Toronto Blue Jays relief pitcher Anthony Bass is the latest victim of the tyranny and intolerance of the many corporate backers of the homosexual agenda. Bass made a critical post online about the LGBTQ community. Although he apologized, he added: ” “The video itself, obviously, I took it down,I just felt like it was too much of a distraction, right? But I stand by my personal beliefs and everyone’s entitled to their personal beliefs, right? But also I mean no harm toward any groups of people.” NO! s a corporate slave, he is not entitled to his own views. Nor are the fans. General Manager Ross Atkins warns: ” As for a message for fans who may be against participating in the weekend’s festivities, Atkins said the organization will “continue to work hard to make sure that this is an inclusive environment and one where we will not stand for behavior that makes it otherwise.”
Do you get it? An “inclusive environment” but not of any views contrary to the LGBTQ agenda. Notice, while embracing Gay Pride, the Jays aren’t likely to embrace traditional Christian family pride!
Toronto Blue Jays drop pitcher Anthony Bass following anti-LGBTQ comments
By Jacob Lev, CNN Updated 8:50 AM EDT, Sun June 11, 2023
Anthony Bass of the Toronto Blue Jays delivers a pitch against the Minnesota Twins in the ninth inning of the game at Target Field on August 4, 2022, in Minneapolis. David Berding/Getty Images CNN —
The Toronto Blue Jays have designated pitcher Anthony Bass for assignment following an anti-LGBTQ post the 35-year-old shared on social media last month.
The move comes hours before the Blue Jays’ first game of Pride Weekend when the team faces the Minnesota Twins. Bass was expected to take part in the festivities including catching the ceremonial first pitch on Friday.
Blue Jays general manager Ross Atkins said Friday that Bass’s performance on the field was primarily a baseball decision.
Atkins added that the team values the LGBTQ community and expressed regret for any mishandling of the situation.
“We definitely don’t want anyone feeling any hurt,” Atkins said. “We’re focused on the environment. We care about this community. We care about our fans. And I deeply regret if people do feel that way. It certainly was not our intention.”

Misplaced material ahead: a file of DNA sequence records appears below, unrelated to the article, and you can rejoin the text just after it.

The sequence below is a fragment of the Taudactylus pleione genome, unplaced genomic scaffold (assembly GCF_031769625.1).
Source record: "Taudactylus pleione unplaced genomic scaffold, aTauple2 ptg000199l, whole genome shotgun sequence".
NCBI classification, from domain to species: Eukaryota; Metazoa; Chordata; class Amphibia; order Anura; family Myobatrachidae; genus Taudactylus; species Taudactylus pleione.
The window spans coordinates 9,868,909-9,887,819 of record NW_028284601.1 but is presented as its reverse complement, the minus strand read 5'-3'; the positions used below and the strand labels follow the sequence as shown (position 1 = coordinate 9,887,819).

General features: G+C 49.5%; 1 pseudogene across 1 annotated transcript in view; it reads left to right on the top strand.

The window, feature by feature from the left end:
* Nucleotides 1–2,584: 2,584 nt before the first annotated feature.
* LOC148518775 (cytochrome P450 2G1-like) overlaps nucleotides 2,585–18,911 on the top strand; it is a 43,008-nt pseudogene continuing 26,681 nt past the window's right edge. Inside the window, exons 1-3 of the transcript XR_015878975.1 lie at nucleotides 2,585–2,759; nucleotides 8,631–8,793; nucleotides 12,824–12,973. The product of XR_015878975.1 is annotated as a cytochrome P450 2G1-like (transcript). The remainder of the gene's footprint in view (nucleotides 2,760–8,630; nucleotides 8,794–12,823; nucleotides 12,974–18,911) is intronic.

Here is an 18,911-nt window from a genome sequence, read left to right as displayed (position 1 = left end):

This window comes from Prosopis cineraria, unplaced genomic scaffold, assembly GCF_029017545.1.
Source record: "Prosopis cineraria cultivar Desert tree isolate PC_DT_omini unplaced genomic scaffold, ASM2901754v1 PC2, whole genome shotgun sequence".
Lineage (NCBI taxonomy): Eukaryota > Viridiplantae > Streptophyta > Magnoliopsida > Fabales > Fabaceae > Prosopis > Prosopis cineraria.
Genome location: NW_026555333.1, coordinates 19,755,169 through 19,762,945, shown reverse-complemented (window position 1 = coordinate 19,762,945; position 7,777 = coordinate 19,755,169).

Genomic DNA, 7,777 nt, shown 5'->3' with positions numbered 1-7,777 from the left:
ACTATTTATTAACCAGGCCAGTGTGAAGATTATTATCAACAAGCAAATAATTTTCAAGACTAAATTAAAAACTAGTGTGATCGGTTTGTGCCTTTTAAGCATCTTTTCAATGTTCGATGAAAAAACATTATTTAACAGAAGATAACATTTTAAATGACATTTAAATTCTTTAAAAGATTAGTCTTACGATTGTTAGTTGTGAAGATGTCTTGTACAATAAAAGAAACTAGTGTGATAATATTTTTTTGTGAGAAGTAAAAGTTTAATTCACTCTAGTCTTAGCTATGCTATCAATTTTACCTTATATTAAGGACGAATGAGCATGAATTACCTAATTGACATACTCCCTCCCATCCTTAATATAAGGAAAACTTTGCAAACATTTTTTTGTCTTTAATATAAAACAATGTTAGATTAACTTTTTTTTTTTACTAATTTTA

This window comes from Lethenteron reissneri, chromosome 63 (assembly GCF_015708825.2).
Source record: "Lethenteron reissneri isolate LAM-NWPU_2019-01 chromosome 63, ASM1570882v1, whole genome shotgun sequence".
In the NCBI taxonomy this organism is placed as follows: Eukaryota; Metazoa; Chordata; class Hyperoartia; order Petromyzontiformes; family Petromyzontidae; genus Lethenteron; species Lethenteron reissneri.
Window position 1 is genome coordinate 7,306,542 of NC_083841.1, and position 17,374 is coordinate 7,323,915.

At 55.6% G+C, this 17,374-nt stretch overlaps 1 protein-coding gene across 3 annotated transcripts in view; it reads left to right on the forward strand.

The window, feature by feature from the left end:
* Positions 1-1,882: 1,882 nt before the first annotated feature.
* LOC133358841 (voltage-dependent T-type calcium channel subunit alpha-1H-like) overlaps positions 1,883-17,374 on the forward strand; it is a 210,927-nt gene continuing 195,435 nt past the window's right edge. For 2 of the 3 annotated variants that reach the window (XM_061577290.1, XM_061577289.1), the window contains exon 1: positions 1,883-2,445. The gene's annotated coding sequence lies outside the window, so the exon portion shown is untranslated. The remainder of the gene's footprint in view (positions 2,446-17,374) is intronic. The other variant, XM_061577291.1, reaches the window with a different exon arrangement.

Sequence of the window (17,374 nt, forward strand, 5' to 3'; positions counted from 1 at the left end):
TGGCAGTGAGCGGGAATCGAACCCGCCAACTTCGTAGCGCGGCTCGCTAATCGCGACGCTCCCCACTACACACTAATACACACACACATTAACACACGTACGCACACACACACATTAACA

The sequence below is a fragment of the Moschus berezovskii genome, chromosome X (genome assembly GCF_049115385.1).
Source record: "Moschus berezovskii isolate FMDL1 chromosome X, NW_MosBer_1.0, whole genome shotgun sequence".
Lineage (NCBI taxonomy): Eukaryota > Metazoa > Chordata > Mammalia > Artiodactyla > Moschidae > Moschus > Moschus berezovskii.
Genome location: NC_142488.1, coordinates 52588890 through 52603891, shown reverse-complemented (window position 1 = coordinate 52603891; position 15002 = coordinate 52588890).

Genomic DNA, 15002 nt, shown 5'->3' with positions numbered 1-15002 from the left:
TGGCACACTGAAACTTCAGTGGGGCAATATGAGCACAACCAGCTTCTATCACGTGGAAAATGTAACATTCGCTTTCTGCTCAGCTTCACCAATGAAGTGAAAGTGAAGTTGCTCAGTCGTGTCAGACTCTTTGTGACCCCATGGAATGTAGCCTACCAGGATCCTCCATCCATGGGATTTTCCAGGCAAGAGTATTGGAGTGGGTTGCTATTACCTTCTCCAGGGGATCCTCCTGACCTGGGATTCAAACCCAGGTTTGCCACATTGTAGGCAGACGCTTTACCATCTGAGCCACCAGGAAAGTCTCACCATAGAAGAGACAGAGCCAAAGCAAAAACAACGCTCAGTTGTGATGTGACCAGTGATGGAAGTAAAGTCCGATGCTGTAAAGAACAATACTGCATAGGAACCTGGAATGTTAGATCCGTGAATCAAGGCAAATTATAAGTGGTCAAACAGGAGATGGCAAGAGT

In May, Bass shared an Instagram post that called for anti-LGBTQ boycotts of Target and Bud Light over their support for the LGBTQ community and referred to the support as “evil” and “demonic.”
Bass later apologized for the post while speaking to reporters, but has been booed by fans at the Rogers Centre since.
On Thursday, Bass expanded on his original apology, saying he was sorry for “any harm or hurt” that he made toward the Pride community. However, he added that he stands by his “personal beliefs.”
“The video itself, obviously, I took it down,” Bass said. “I just felt like it was too much of a distraction, right? But I stand by my personal beliefs and everyone’s entitled to their personal beliefs, right? But also I mean no harm toward any groups of people. And I felt like taking that down the second time was the right thing to do and not being a distraction. As a team, our job is to win baseball games. And that’s my focus.”
Bass said he did not perceive the post to be “hateful” but added that he understood why some people viewed it as “hurtful.”
The 12-year veteran said he had a “productive” meeting with Pride Toronto’s executive director Sherwin Modeste earlier this week to understand more about LGBTQ community in the city and learn about Modeste’s story.
“Before I said anything, I really wanted just to listen to what he had to say. Those were my intentions going into the meeting, and I felt like it was very productive,” Bass said.
Bass met with Atkins and team manager John Schneider last week and according to Atkins on Thursday, Bass apologized to them and his teammates for “creating any harm and for hurting others.”
“That was not his intent,” Atkins added. “His emotion was very strong, as was mine. I was personally hurt, myself. He felt my disappointment and anger. It was a very charged exchange.”
Atkins said he felt Bass’s apology was “sincere” and that he felt he was holding himself “accountable.”
“That was the most significant piece is that he was accountable,” Atkins said. “He wanted to apologize, not just to me, which was very important, but more importantly to our community and this community. Without that, as I said, we’d have a very different outcome. And then I think the willingness to do something about it, being paramount and seeing that step taken is a good first step.”
As for a message for fans who may be against participating in the weekend’s festivities, Atkins said the organization will “continue to work hard to make sure that this is an inclusive environment and one where we will not stand for behavior that makes it otherwise.”
Bass has a 4.95 ERA in 22 relief appearances this season for the Blue Jays. Bass has also pitched for the San Diego Padres, Houston Astros, Texas Rangers, Chicago Cubs, Seattle Mariners and Miami Marlins.
In a corresponding roster move, Toronto reinstated right-hander Mitch White from the 60-day injured list.
Designated for assignment means the Blue Jays can trade Bass in the next seven days, and if they don’t, they can place him on irrevocable outright waivers – where he will be released or claimed by another team.